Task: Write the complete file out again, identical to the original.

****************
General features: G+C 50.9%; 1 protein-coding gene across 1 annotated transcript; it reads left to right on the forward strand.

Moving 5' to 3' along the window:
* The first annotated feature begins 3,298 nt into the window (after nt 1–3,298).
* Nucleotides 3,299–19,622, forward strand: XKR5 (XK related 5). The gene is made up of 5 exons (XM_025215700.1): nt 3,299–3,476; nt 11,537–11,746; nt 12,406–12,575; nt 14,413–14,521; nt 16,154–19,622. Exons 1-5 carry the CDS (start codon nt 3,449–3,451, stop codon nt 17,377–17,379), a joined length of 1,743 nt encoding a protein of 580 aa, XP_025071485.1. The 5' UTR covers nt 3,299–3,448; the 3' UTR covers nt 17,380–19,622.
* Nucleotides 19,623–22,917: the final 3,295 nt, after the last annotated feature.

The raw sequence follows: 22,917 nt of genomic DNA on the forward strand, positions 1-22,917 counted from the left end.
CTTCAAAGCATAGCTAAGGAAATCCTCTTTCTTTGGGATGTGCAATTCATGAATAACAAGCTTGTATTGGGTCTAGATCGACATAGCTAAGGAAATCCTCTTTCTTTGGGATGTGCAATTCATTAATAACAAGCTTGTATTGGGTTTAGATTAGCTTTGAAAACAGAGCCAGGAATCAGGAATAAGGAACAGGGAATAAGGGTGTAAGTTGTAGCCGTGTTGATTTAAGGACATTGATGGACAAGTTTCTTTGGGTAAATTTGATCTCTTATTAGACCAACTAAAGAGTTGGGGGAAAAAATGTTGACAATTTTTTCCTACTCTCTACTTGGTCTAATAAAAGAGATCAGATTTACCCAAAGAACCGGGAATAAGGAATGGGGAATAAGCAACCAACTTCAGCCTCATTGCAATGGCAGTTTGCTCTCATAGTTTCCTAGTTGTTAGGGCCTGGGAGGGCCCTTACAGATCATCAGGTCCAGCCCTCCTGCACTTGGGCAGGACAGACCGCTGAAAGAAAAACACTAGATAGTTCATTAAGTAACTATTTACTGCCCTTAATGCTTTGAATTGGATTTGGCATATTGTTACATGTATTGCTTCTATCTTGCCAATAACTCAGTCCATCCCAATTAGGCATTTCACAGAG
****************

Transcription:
General features: G+C 50.9%; 1 protein-coding gene across 1 annotated transcript; it reads left to right on the forward strand.

Moving 5' to 3' along the window:
* The first annotated feature begins 3,298 nt into the window (after nt 1–3,298).
* Nucleotides 3,299–19,622, forward strand: XKR5 (XK related 5). The gene is made up of 5 exons (XM_025215700.1): nt 3,299–3,476; nt 11,537–11,746; nt 12,406–12,575; nt 14,413–14,521; nt 16,154–19,622. Exons 1-5 carry the CDS (start codon nt 3,449–3,451, stop codon nt 17,377–17,379), a joined length of 1,743 nt encoding a protein of 580 aa, XP_025071485.1. The 5' UTR covers nt 3,299–3,448; the 3' UTR covers nt 17,380–19,622.
* Nucleotides 19,623–22,917: the final 3,295 nt, after the last annotated feature.

The raw sequence follows: 22,917 nt of genomic DNA on the forward strand, positions 1-22,917 counted from the left end.
CTTCAAAGCATAGCTAAGGAAATCCTCTTTCTTTGGGATGTGCAATTCATGAATAACAAGCTTGTATTGGGTCTAGATCGACATAGCTAAGGAAATCCTCTTTCTTTGGGATGTGCAATTCATTAATAACAAGCTTGTATTGGGTTTAGATTAGCTTTGAAAACAGAGCCAGGAATCAGGAATAAGGAACAGGGAATAAGGGTGTAAGTTGTAGCCGTGTTGATTTAAGGACATTGATGGACAAGTTTCTTTGGGTAAATTTGATCTCTTATTAGACCAACTAAAGAGTTGGGGGAAAAAATGTTGACAATTTTTTCCTACTCTCTACTTGGTCTAATAAAAGAGATCAGATTTACCCAAAGAACCGGGAATAAGGAATGGGGAATAAGCAACCAACTTCAGCCTCATTGCAATGGCAGTTTGCTCTCATAGTTTCCTAGTTGTTAGGGCCTGGGAGGGCCCTTACAGATCATCAGGTCCAGCCCTCCTGCACTTGGGCAGGACAGACCGCTGAAAGAAAAACACTAGATAGTTCATTAAGTAACTATTTACTGCCCTTAATGCTTTGAATTGGATTTGGCATATTGTTACATGTATTGCTTCTATCTTGCCAATAACTCAGTCCATCCCAATTAGGCATTTCACAGAG